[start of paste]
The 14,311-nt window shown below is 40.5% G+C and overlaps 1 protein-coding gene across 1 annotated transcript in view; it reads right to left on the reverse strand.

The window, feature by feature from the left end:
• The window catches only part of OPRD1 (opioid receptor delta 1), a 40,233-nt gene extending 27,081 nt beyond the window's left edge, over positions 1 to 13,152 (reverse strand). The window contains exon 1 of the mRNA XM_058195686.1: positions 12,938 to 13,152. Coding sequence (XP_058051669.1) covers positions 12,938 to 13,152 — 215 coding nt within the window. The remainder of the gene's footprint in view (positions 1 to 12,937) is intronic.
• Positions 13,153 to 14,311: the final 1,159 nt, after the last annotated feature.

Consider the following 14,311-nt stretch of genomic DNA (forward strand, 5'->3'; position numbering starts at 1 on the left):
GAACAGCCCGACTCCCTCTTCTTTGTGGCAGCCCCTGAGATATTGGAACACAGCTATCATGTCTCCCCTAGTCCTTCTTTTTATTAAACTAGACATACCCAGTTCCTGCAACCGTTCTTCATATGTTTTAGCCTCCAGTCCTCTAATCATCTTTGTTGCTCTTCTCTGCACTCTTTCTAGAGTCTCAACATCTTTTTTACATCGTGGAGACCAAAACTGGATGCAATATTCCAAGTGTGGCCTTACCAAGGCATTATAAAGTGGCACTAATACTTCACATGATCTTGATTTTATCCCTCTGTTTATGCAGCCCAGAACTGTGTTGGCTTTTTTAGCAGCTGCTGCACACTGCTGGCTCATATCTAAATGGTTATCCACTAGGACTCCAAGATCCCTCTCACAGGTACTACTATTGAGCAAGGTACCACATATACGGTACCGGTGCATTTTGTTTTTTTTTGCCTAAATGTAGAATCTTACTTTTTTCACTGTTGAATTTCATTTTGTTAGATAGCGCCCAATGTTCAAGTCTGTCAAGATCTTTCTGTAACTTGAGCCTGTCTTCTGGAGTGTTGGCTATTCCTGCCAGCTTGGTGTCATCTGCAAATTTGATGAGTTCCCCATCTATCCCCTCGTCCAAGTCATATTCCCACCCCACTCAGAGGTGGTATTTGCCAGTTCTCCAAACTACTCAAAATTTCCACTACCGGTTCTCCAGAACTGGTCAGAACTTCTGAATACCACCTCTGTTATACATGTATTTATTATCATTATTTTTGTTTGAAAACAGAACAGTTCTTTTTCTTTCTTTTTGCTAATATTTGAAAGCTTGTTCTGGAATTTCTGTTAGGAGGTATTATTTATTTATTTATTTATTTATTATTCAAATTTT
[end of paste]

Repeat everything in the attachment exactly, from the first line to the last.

The 14,311-nt window shown below is 40.5% G+C and overlaps 1 protein-coding gene across 1 annotated transcript in view; it reads right to left on the reverse strand.

The window, feature by feature from the left end:
• The window catches only part of OPRD1 (opioid receptor delta 1), a 40,233-nt gene extending 27,081 nt beyond the window's left edge, over positions 1 to 13,152 (reverse strand). The window contains exon 1 of the mRNA XM_058195686.1: positions 12,938 to 13,152. Coding sequence (XP_058051669.1) covers positions 12,938 to 13,152 — 215 coding nt within the window. The remainder of the gene's footprint in view (positions 1 to 12,937) is intronic.
• Positions 13,153 to 14,311: the final 1,159 nt, after the last annotated feature.

Consider the following 14,311-nt stretch of genomic DNA (forward strand, 5'->3'; position numbering starts at 1 on the left):
GAACAGCCCGACTCCCTCTTCTTTGTGGCAGCCCCTGAGATATTGGAACACAGCTATCATGTCTCCCCTAGTCCTTCTTTTTATTAAACTAGACATACCCAGTTCCTGCAACCGTTCTTCATATGTTTTAGCCTCCAGTCCTCTAATCATCTTTGTTGCTCTTCTCTGCACTCTTTCTAGAGTCTCAACATCTTTTTTACATCGTGGAGACCAAAACTGGATGCAATATTCCAAGTGTGGCCTTACCAAGGCATTATAAAGTGGCACTAATACTTCACATGATCTTGATTTTATCCCTCTGTTTATGCAGCCCAGAACTGTGTTGGCTTTTTTAGCAGCTGCTGCACACTGCTGGCTCATATCTAAATGGTTATCCACTAGGACTCCAAGATCCCTCTCACAGGTACTACTATTGAGCAAGGTACCACATATACGGTACCGGTGCATTTTGTTTTTTTTTGCCTAAATGTAGAATCTTACTTTTTTCACTGTTGAATTTCATTTTGTTAGATAGCGCCCAATGTTCAAGTCTGTCAAGATCTTTCTGTAACTTGAGCCTGTCTTCTGGAGTGTTGGCTATTCCTGCCAGCTTGGTGTCATCTGCAAATTTGATGAGTTCCCCATCTATCCCCTCGTCCAAGTCATATTCCCACCCCACTCAGAGGTGGTATTTGCCAGTTCTCCAAACTACTCAAAATTTCCACTACCGGTTCTCCAGAACTGGTCAGAACTTCTGAATACCACCTCTGTTATACATGTATTTATTATCATTATTTTTGTTTGAAAACAGAACAGTTCTTTTTCTTTCTTTTTGCTAATATTTGAAAGCTTGTTCTGGAATTTCTGTTAGGAGGTATTATTTATTTATTTATTTATTTATTATTCAAATTTT